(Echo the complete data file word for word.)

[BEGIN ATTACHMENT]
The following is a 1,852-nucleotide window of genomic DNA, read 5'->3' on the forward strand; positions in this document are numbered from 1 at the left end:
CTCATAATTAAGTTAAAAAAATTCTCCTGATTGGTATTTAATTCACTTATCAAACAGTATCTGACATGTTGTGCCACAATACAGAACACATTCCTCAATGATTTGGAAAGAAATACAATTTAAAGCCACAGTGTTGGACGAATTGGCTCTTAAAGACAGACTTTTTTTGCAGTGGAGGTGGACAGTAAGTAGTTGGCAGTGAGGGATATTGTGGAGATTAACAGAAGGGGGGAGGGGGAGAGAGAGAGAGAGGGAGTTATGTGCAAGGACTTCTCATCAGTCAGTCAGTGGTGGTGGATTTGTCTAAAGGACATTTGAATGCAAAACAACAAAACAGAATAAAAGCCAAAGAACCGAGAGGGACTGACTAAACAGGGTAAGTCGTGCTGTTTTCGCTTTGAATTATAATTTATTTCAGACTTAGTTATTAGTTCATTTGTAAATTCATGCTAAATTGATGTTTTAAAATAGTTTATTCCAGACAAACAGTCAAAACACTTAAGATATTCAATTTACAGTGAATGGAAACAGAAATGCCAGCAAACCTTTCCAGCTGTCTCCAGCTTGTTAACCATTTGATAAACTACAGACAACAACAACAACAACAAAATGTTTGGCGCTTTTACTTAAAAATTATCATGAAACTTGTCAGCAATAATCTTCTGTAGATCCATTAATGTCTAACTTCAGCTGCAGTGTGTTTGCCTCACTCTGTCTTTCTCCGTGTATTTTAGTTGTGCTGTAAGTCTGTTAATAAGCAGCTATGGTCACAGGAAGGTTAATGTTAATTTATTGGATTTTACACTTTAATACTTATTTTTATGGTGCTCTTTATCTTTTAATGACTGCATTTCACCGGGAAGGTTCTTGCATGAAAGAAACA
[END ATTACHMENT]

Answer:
The following is a 1,852-nucleotide window of genomic DNA, read 5'->3' on the forward strand; positions in this document are numbered from 1 at the left end:
CTCATAATTAAGTTAAAAAAATTCTCCTGATTGGTATTTAATTCACTTATCAAACAGTATCTGACATGTTGTGCCACAATACAGAACACATTCCTCAATGATTTGGAAAGAAATACAATTTAAAGCCACAGTGTTGGACGAATTGGCTCTTAAAGACAGACTTTTTTTGCAGTGGAGGTGGACAGTAAGTAGTTGGCAGTGAGGGATATTGTGGAGATTAACAGAAGGGGGGAGGGGGAGAGAGAGAGAGAGGGAGTTATGTGCAAGGACTTCTCATCAGTCAGTCAGTGGTGGTGGATTTGTCTAAAGGACATTTGAATGCAAAACAACAAAACAGAATAAAAGCCAAAGAACCGAGAGGGACTGACTAAACAGGGTAAGTCGTGCTGTTTTCGCTTTGAATTATAATTTATTTCAGACTTAGTTATTAGTTCATTTGTAAATTCATGCTAAATTGATGTTTTAAAATAGTTTATTCCAGACAAACAGTCAAAACACTTAAGATATTCAATTTACAGTGAATGGAAACAGAAATGCCAGCAAACCTTTCCAGCTGTCTCCAGCTTGTTAACCATTTGATAAACTACAGACAACAACAACAACAACAAAATGTTTGGCGCTTTTACTTAAAAATTATCATGAAACTTGTCAGCAATAATCTTCTGTAGATCCATTAATGTCTAACTTCAGCTGCAGTGTGTTTGCCTCACTCTGTCTTTCTCCGTGTATTTTAGTTGTGCTGTAAGTCTGTTAATAAGCAGCTATGGTCACAGGAAGGTTAATGTTAATTTATTGGATTTTACACTTTAATACTTATTTTTATGGTGCTCTTTATCTTTTAATGACTGCATTTCACCGGGAAGGTTCTTGCATGAAAGAAACA